Avatar f tn The Drs said it was the type of stroke that is fatal. 4 days later she is starting a very soft diet, physical therapy, and speech therapy. The stroke hit the left side of her brain and was bleeding. She is gaining little feeling in right leg, can move head to right(slightly) and attempting to talk. She responds by hand squeezing and smiles as well as slight laughter. She remains in ICU but we are looking for nursing home. She is receiving potassium due to slightly low levels.
Avatar n tn She suffered a couple of set backs (pneumonia, bowel blockage, and now the pain) which slowed up her progress. She is currently in a sub-acute facility as the acute one seemed to be a bit much for her. The crying and anger really is upsetting for us, my aunt not normal behavior for her. The worst part of watching all this is not knowing what to do to make it better for her. I have a few questions, if anyone could help I sure would appreciate it. 1.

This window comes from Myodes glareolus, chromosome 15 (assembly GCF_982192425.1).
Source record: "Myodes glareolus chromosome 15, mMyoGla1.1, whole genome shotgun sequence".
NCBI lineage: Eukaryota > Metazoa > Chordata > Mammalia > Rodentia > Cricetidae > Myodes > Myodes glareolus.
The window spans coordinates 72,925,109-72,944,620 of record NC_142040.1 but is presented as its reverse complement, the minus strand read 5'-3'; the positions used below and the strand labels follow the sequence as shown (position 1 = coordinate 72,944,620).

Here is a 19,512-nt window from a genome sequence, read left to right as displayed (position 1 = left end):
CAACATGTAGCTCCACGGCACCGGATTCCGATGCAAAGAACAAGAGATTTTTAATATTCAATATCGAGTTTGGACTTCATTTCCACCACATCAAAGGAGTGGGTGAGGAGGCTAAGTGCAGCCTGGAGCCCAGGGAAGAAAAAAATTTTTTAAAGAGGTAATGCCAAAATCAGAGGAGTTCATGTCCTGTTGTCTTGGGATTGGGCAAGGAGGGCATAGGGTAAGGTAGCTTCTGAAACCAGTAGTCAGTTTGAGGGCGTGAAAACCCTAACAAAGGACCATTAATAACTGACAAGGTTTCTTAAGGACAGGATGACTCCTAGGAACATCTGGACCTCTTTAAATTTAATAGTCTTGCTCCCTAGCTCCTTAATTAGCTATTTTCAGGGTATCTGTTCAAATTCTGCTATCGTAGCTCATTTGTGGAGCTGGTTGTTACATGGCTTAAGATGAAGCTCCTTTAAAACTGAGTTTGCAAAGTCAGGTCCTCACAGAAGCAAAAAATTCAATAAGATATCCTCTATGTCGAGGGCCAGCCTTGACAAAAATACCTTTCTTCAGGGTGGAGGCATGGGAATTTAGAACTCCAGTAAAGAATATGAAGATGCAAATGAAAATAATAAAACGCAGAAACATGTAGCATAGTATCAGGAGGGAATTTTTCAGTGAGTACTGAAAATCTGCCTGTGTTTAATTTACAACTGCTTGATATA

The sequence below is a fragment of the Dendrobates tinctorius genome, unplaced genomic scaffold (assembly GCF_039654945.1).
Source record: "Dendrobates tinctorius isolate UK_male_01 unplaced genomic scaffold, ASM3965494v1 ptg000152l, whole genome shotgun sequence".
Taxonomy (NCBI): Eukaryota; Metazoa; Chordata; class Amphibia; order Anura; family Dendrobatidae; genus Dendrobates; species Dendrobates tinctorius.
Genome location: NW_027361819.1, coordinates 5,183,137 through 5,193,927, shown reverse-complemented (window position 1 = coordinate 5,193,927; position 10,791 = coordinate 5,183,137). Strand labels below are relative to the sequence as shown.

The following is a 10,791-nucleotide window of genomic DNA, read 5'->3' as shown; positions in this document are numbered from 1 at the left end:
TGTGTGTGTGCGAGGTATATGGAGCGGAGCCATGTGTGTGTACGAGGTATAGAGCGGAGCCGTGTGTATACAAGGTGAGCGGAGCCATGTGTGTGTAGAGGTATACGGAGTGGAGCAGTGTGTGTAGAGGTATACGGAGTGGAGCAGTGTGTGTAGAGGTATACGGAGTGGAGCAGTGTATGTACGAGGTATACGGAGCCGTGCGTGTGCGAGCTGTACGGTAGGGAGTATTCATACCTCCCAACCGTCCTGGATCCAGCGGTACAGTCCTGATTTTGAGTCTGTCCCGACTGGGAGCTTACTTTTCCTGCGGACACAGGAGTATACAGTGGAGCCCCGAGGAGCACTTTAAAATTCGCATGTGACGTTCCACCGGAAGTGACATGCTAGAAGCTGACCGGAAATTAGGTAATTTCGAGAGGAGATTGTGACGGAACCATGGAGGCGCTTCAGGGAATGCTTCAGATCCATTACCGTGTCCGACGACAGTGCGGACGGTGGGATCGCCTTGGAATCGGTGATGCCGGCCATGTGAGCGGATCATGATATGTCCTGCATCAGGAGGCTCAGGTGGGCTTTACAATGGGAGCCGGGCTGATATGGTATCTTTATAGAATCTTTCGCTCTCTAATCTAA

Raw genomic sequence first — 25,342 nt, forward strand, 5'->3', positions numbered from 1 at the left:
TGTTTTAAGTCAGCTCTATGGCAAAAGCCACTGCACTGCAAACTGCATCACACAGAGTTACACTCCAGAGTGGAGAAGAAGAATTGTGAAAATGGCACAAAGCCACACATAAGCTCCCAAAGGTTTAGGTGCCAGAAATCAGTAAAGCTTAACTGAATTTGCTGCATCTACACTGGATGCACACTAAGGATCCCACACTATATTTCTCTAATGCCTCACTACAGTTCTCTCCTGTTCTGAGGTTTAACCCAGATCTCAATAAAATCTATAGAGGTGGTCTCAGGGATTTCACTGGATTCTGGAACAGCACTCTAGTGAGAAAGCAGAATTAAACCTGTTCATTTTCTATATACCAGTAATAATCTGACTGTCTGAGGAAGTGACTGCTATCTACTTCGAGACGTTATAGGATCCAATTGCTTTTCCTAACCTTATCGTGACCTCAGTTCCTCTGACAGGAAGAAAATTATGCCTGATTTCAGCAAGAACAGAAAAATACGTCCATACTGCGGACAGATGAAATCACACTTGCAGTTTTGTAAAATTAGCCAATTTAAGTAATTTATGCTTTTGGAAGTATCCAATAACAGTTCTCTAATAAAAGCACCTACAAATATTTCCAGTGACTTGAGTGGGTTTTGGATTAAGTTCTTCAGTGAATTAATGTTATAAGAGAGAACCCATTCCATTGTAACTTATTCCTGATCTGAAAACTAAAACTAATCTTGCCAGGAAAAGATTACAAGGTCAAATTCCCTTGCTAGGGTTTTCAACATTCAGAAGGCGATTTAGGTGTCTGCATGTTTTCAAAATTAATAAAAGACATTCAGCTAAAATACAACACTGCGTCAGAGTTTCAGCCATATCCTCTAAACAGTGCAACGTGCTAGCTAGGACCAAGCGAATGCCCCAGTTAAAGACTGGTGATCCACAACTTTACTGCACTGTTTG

Avatar m tn My dad in Indonesia, 63 years old, is currently in hospital due to stroke (brainsteam?) since a month ago. Based on what I heard, I am in usa, he is currently physically getting better. He can write and move his hand/foot. However, he still can not breath by himself and rely on the ventilator although the doctor did tracheotomy. Everytime, the ventilator is taken out and replace with the oxygen, he start having difficulty to breath.
Avatar m tn Hello, About 4 weeks ago my mother had a stroke. She is in a nursing home now and can't move either her left arm or her left leg at all. I don't know the full extent of the damage, other than the fact that her face was also affected and her speech. This is a sub acute facility she is in, as they term it. Does anyone know how long the stay is in this type of facility? Her progress has been slow, unfortunately.